A 3 day Salar de Uyuni tour in Bolivia has more to offer than merely salt flats. The area around it is has landscapes filled with wildlife and so much colour you will feel as if you’ve accidentally walked into a painting. Its an unmissable experience on any visit to Bolivia.
Part 1 of a 3 day tour exploring the area around Uyuni, Bolivia is all about salt: the classic perspective altering salt flat photos, an island of enormous cacti in a salt lake and sleeping in a hotel made of salt! In part 1 of my Salar de Uyuni experience, I wasn’t really sure what to expect, but by day 2 my eyes were watering from so many incredible views. The jeep doesn’t stop – there’s a lot more to see.
If you’re trying to decide whether to include Salar de Uyuni on your itinerary, here’s a glimpse into what to expect…*
*This is the 2nd part of my 3 day journey and it comes with the same warning as the first… If you’re literally just about to embark on a 3-day trip, this post contains a few spoilers… so although I want you to read it, maybe it’s best to read something else for now, like this post on cycling Bolivia’s death road perhaps… Part of the joy of a trip to the Salar de Uyuni is it’s surprises. However, if you’re just planning an itinerary or doing some general wanderlusting today – read on! I hope you enjoy!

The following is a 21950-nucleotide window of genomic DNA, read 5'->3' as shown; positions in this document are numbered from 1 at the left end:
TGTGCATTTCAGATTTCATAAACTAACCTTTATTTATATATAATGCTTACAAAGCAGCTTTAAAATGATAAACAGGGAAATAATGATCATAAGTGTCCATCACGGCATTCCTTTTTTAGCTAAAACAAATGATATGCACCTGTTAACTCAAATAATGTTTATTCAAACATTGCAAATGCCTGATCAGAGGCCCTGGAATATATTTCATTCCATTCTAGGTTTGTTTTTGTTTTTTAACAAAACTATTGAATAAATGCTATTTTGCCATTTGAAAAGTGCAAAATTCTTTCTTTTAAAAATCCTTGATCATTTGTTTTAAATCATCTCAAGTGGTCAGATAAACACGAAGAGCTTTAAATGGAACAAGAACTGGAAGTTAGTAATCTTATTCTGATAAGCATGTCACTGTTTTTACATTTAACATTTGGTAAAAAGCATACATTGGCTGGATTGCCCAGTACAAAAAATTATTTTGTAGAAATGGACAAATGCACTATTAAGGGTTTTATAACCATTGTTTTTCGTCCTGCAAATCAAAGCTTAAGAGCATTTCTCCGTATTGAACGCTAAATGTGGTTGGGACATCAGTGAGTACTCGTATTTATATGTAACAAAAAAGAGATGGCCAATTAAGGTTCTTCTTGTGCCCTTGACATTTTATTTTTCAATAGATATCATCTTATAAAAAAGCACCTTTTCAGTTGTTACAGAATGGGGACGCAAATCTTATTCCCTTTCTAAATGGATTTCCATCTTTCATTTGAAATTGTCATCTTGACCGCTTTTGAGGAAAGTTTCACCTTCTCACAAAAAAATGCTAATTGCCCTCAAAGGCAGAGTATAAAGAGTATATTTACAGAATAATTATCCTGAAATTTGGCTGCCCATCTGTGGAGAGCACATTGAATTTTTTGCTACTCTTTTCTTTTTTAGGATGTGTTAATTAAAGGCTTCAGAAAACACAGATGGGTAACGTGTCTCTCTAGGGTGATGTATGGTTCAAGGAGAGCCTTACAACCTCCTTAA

Icicles for breakfast
It’s not easy getting out of a salt bed, when the you’re in a place that has an average minimum temperature of -12°C (in August). especially when you’ve been up the night before star gazing until the early hours. This is a lesson I learnt quickly in the morning of the 2nd day at Salar de Uyuni as I quickly haul on my thermal leggings and llama hat. But it very quickly gets easier when I get outside and begin to look around.
Lagunas of Colour
Day 2’s journey takes in landscapes like nowhere else I’ve visited in the world. The many colours in the lakes here are due to minerals and/ or algae (depending on the colour) that thrive in the salt water.
This may be the ‘scientific’ reason for this, but I’m convinced someone, somewhere – probably a giant – has taken a large brush and splashed their most vibrant watercolour paints across the land, using the earth and sky as a canvas. Accidentally they splash a bit of red here and there, where it should maybe be blue but this is art so they just leave it that way. And without realising, they create a masterpiece.